amounts of erionite is sufficient to cause
mesothelioma29 (BOX 3). This hypothesis
is supported by data showing that inhala-
tion of erionite caused mesothelioma in
27 out of 28 rats, whereas other types of
asbestos induced only 11 mesotheliomas
in a study of 648 rats30. These findings led
the International Agency for Research on
Cancer to conclude that erionite is the
cause of the mesothelioma epidemic in
Cappadocia31. Only later was it shown that
erionite is highly mutagenic in cultured
cells32, and that it induces AP1 activity33,
triggering a pathway that numerous stud-
ies have linked to the carcinogenicity of
asbestos10,14. Therefore, there are at least
two minerals that can cause mesothe-
lioma: asbestos and erionite. Curiously,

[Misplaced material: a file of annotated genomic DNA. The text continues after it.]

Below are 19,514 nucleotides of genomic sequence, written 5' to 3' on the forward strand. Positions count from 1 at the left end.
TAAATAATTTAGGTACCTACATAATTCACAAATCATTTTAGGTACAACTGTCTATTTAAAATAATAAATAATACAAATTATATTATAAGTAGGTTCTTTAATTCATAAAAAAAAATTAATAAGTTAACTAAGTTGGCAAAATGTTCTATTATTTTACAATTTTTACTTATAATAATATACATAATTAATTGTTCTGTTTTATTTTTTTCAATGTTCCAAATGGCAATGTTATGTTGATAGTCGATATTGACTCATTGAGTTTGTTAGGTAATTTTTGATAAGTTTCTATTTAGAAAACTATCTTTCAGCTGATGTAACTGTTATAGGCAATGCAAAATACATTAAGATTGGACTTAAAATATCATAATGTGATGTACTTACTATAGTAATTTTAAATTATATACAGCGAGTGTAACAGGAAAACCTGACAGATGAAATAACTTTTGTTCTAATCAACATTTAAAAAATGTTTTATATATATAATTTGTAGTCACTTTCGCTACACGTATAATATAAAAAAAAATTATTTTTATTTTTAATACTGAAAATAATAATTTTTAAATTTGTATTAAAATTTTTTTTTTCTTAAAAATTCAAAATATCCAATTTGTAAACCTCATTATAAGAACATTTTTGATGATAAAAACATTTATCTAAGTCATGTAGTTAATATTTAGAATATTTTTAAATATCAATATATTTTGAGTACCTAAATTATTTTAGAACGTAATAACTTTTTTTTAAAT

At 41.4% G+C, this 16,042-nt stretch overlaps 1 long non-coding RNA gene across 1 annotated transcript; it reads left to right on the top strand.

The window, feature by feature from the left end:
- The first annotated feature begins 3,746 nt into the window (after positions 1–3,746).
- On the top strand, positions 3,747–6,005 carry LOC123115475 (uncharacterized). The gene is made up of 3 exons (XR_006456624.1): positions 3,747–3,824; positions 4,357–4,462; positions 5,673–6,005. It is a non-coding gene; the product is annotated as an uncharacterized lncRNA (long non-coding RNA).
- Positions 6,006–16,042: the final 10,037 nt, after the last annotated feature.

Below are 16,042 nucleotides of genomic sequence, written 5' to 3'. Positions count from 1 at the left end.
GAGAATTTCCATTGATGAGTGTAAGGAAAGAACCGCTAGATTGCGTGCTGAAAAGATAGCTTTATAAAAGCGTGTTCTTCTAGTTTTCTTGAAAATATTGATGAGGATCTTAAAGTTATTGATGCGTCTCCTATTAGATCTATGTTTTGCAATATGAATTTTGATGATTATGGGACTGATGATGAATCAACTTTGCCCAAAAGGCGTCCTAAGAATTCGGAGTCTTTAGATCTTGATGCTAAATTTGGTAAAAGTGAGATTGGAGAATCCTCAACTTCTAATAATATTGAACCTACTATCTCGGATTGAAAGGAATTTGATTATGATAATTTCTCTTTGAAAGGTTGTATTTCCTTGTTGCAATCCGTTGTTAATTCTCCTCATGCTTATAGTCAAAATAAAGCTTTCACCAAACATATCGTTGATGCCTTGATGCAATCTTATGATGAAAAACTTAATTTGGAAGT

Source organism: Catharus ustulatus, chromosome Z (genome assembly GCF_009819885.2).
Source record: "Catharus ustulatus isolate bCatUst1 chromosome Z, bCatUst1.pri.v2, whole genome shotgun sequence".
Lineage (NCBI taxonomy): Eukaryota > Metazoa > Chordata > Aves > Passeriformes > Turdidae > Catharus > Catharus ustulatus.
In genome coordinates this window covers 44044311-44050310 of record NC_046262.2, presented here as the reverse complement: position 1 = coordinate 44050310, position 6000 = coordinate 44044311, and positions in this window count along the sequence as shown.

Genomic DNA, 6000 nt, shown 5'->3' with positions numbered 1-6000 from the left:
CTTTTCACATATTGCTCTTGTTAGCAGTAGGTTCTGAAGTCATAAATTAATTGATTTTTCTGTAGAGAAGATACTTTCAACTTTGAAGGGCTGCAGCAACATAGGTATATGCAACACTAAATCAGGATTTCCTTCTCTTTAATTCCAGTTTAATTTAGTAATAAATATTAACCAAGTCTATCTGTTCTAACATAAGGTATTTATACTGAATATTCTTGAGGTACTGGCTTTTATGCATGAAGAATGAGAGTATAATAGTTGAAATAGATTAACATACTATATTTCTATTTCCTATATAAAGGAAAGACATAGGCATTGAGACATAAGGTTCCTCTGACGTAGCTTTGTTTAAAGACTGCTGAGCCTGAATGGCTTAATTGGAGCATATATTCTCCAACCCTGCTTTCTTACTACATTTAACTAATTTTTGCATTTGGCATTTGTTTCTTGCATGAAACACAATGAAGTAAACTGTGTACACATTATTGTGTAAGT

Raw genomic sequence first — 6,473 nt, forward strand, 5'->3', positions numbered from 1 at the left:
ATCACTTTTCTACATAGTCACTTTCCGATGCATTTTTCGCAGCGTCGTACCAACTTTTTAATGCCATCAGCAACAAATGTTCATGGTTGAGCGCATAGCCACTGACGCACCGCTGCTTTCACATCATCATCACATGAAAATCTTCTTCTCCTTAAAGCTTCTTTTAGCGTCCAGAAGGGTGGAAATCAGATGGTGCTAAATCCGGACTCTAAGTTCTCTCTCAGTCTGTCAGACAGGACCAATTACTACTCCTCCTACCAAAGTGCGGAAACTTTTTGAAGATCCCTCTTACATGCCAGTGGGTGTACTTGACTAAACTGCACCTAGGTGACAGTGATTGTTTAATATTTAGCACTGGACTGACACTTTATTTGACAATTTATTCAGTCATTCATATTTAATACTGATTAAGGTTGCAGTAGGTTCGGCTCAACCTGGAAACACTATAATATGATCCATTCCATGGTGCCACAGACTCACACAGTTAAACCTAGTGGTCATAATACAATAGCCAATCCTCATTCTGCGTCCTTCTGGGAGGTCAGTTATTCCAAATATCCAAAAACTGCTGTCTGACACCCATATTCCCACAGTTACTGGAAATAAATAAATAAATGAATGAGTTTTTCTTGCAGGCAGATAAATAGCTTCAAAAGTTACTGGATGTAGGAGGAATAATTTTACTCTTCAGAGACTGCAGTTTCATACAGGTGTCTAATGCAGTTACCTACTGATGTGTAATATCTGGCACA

erionite is present in many parts of the
world. For example, the largest and purest
deposits are found in Nevada, Oregon
and California in the USA, and erionite
is found also in Japan, New Zealand and
in several European countries31. However,
except for Cappadocia, nowhere else in the
world has erionite exposure been linked
to the development of mesothelioma.
Therefore, the issue of erionite and mes-
othelioma remained a curiosity that was
only discussed in specialized textbooks.
In 1997, I was invited by Y.I.B., who
was then chief of the Department of
Pulmonary Medicine at the University
Hacettepe in Ankara, Turkey, and by his
associate, S.E., to present a lecture at the
Turkish Lung Society Meeting, which was
held in Ankara. I had never met Y.I.B.,
but I had read about his work in the three
villages. I asked Y.I.B. and S.E. whether I
could visit these villages and they agreed.
Y.I.B. had dedicated the previous 20 years
to helping the people of these villages. He